I greatly appreciate that this book exists. To be honest, it wasn’t always a fun read. That isn’t a commentary on the quality of the writing, but rather on the ups and downs of the narrative. There were times when I found myself wishing I was there in the middle of the action and other times when I had difficulty knowing who to root for. There were still other moments when I found myself cringing as I read about events long past, wishing that different decisions had been made or disappointed at the actions and attitudes of geniuses.
I’m not going to spoil the book for anyone interested by giving out specific details. All I’ll say here is that the story begins with a bunch of model railroaders who love technology and who fall in love with a computer they discover they may access freely in an out of the way room in a building at MIT in the late 1950s. They took their love of piecing together technological gadgets in imaginative and creative ways (hacks) and applied it to this new tool / toy. The story follows their exploits and adventures through the 1960s en route to a second wave of hackers in Northern California in the 1970s who take the love home, creating machines on a smaller budget that could be used by ordinary people. Hot on their heels were another group of Californians who led a third wave, hacking software to do things never before dreamed of and leading the way to the commercialization of the computer. The book ends with a series of afterwards, one written when the book was first published in 1983, another written 10 years later, and another just added to this newly published edition. Each adds details and commentary to the history that were not known at the time of the original interviews and research.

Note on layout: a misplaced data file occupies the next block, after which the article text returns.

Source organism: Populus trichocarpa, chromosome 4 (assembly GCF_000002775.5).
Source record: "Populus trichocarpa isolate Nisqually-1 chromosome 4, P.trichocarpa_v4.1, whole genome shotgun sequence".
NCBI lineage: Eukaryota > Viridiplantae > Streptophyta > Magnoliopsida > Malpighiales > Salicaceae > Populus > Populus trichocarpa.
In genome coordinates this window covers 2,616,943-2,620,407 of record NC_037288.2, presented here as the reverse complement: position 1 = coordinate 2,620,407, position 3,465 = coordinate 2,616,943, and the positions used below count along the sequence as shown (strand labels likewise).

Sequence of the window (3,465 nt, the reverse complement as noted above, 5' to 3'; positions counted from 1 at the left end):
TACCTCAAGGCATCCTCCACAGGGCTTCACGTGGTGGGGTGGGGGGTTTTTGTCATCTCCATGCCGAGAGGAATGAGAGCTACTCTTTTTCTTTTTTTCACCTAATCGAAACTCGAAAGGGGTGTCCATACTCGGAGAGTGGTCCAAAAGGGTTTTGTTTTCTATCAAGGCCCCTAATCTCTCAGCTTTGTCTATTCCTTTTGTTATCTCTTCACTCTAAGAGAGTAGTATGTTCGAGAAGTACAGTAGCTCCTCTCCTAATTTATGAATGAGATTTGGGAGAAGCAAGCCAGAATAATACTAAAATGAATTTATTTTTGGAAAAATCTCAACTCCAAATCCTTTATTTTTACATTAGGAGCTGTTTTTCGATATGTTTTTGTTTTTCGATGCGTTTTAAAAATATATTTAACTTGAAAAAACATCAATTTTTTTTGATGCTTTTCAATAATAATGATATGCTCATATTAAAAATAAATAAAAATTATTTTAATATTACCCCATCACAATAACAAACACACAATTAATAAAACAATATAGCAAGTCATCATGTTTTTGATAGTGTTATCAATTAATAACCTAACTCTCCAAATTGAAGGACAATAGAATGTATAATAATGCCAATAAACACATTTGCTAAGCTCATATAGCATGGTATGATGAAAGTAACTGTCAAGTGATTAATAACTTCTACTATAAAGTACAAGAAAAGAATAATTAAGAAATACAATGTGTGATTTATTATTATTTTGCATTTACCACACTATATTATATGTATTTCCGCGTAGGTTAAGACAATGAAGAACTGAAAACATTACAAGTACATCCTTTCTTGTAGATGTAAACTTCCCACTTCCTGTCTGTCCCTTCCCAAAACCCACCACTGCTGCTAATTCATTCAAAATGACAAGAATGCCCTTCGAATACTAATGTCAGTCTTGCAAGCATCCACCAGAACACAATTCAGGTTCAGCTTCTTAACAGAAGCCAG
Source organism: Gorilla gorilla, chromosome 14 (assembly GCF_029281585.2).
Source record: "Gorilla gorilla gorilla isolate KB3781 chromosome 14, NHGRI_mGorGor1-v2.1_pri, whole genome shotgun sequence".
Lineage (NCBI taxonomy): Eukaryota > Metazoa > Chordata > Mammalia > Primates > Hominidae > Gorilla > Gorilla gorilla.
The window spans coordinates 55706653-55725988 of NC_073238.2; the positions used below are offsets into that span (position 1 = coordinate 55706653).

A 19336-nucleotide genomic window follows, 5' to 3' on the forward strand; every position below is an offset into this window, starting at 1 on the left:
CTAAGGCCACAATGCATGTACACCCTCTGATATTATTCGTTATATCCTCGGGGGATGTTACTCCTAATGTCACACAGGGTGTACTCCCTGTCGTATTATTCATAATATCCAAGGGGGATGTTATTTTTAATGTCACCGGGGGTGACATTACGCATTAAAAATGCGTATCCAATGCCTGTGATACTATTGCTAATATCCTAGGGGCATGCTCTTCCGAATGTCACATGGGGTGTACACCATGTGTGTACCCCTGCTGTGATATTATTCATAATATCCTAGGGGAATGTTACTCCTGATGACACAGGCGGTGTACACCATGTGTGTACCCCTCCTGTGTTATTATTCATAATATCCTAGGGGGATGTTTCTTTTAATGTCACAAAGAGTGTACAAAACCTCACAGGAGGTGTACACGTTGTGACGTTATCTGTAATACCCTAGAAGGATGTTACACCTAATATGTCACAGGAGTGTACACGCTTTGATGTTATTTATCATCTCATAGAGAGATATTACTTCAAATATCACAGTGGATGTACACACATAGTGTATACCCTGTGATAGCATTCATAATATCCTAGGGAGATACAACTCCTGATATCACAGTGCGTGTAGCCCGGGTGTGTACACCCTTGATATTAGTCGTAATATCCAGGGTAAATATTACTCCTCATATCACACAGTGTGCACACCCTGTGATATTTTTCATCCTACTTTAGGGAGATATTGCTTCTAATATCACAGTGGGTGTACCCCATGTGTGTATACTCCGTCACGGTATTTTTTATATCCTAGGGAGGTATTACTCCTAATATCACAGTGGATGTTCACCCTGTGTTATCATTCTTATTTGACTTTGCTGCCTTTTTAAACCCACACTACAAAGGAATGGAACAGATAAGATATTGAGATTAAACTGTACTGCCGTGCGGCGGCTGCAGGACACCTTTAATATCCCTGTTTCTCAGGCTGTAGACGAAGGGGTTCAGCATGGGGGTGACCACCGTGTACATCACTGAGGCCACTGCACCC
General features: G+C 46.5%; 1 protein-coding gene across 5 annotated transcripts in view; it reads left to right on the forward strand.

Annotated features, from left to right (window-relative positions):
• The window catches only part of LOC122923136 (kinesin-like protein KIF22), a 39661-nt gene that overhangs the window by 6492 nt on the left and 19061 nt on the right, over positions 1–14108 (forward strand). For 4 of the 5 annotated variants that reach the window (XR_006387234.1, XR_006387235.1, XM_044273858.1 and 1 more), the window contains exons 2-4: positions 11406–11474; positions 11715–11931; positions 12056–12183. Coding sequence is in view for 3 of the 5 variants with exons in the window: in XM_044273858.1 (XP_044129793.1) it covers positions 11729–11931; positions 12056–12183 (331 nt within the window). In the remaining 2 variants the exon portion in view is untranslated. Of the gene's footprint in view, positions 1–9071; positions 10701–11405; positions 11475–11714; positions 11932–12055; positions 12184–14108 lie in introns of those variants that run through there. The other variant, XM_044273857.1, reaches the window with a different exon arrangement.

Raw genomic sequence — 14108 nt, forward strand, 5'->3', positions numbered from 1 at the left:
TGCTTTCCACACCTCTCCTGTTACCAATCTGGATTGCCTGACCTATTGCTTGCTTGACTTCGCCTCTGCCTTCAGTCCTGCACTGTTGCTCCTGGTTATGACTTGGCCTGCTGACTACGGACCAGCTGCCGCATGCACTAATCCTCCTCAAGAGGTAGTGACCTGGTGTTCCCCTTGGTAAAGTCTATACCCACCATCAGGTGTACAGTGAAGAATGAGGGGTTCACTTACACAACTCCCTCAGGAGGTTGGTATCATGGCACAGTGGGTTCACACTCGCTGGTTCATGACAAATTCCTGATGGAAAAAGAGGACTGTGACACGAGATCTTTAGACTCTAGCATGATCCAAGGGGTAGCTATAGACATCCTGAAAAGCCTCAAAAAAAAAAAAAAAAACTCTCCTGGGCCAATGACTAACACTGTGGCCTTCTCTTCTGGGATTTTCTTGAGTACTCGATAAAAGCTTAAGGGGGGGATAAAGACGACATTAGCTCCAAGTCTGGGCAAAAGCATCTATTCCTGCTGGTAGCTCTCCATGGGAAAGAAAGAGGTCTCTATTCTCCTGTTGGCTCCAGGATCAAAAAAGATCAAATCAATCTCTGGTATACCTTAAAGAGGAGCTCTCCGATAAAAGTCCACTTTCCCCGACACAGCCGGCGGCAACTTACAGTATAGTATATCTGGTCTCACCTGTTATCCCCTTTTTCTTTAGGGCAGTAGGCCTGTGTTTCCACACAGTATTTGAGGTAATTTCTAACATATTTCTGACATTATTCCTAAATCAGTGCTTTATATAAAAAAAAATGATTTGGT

If the history of hacking, free and open source software and the attitudes embodied in the current movement interest you, you will appreciate this book greatly.
Disclosures: I was given my copy of this book free by O’Reilly as a review copy, I also write for O’Reilly.
Note: this post is outdated. Use at your own risk.
I’ve been using nginx for this blog and other sites for well over a year, beginning with Ubuntu 8.10. I have had to figure out some things, but overall I have been very pleased. I have upgraded the server for each Ubuntu release since then with no real problems. Yesterday I upgraded to 10.04 and thought all was well when I went to bed last night. However, at some time during the night all of my sites began to return
504 Gateway Timeout errors. Hmm.